Related Rule
United States of America
Practice Relating to Rule 88. Non-Discrimination
Section E. Apartheid
In 2007, in the Khulumani case before the US Court of Appeals for the Second Circuit, in which various plaintiff representatives of apartheid victims appealed the decision of a lower court that had dismissed claims under the Alien Tort Claims Act (ATCA) and Torture Victim Protection Act (TVPA) made against various defendant corporations concerning alleged violations of international law, the Court of Appeals affirmed the lower court’s dismissal of the TVPA claims, but vacated portions of the lower court’s judgment dismissing the plaintiffs’ ATCA claims.
In a separate opinion, Judge Korman stated:
[T]he tenuous interest of the United States in the issues raised by these cases is also reflected in the fact that, under customary international law, we could not exercise subject matter jurisdiction over a cause of action against the primary tortfeasor – the officials of the Union of South Africa –or the foreign corporate defendants. This is so, because apartheid, however abhorrent it may have been, has not been regarded as an offense subject to the exercise of universal jurisdiction. This concept, as its name implies, “recognize[s] that international law permits any state to apply its laws to punish certain offenses although the state has no links of territory with the offense, or of nationality with the offender (or even the victim).” Restatement (Third) of Foreign Relations Law ß 404 cmt. a (1987); see also Matter of Extradition of Demjanjuk, 612 F. Supp. 544, 555–58 (N.D. Ohio 1985). Universal jurisdiction is dependent not only on “substantive agreement as to certain universally condemned behavior,” which transforms the behavior into a violation of customary international law, but also “procedural agreement that universal jurisdiction exists to prosecute a subset of that behavior.” Sosa, 542 U.S. at 762 (Breyer, J., concurring in part and concurring in the judgment).
There is no agreement with respect to the latter issue. Although the Restatement (Third) of Foreign Relations Law cites racial discrimination, “when practiced systematically as a matter of state policy, e.g., apartheid,” as a violation of customary international law, id. ß 702 cmt. i (emphasis deleted), it omits apartheid from the list of offenses subject to universal jurisdiction. Instead, the Restatement states that universal jurisdiction exists only for “certain offenses recognized by the community of nations as of universal concern, such as piracy, slave trade, attacks on or hijacking of aircraft, genocide, war crimes, and perhaps certain acts of terrorism.” Id. ß 404. Indeed, while the Reporters of the Restatement observed that the International Convention on the Suppression and Punishment of the Crime of Apartheid, adopted Nov. 30, 1973, 1015 U.N.T.S. 243 (the “Apartheid Convention”), provided for universal jurisdiction, they stated that it did so only “[a]mong [the] parties to the Convention.” Restatement (Third) of Foreign Relations Law ß 702 reporters’ note 7. See also Antonio Cassese, Crimes Against Humanity, in 1 The Rome Statute of the International Criminal Court: A Commentary 353, 376 (Antonio Cassese et al., eds., 2002) (observing that the Rome Statute, enacted in 1998, is broader than customary international law and “expands general international law” insofar as it, inter alia, “broadens the classes of conduct amounting to crimes against humanity” to include “the crime of apartheid”). Likewise, the European Commission, the executive body of the European Union, has stated explicitly that, while “apartheid is widely condemned by states … at least at present, it does not give rise to universal jurisdiction because, among other reasons, the [Apartheid Convention] … has not been widely ratified.” Br. for the European Commission as Amicus Curiae Supporting Neither Party, Sosa v. Alvarez-Machain, 542 U.S. 692, 124 S. Ct. 2739, 159 L. Ed. 2d 718 (No. 03-339), 2004 WL 177036, at 16 n.35. Another reason is that jurisdiction is limited to certain universally condemned crimes which “by their nature occur either outside of a State or where there is no State capable of punishing, or competent to punish, the crime (as in a time of war).” United States v. Yousef, 327 F.3d 56, 105 (2d Cir. 2003).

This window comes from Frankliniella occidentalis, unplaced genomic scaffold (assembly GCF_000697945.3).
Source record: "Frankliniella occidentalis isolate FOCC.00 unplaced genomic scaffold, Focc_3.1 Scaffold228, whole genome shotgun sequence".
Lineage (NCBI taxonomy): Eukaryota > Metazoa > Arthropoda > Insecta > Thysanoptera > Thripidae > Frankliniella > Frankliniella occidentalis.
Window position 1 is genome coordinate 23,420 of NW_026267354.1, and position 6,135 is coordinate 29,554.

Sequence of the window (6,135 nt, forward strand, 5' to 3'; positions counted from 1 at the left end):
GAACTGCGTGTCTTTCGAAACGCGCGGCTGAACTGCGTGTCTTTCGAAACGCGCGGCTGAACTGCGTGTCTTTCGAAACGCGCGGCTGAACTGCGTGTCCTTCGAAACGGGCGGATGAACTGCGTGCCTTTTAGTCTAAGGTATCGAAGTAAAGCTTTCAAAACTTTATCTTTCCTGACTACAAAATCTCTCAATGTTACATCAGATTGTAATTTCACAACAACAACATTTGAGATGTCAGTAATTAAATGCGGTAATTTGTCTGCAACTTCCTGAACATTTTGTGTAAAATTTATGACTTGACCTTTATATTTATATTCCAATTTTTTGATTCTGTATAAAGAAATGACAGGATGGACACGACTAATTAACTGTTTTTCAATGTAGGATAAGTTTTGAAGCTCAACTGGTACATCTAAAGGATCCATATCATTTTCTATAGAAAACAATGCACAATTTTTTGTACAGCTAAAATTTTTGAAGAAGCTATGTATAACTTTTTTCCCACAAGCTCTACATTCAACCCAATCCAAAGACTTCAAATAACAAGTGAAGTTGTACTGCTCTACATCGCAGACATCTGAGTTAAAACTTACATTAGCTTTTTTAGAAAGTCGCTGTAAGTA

United States, Court of Appeals for the Second Circuit, Khulumani case, Separate Opinion of Judge Korman, 12 October 2007.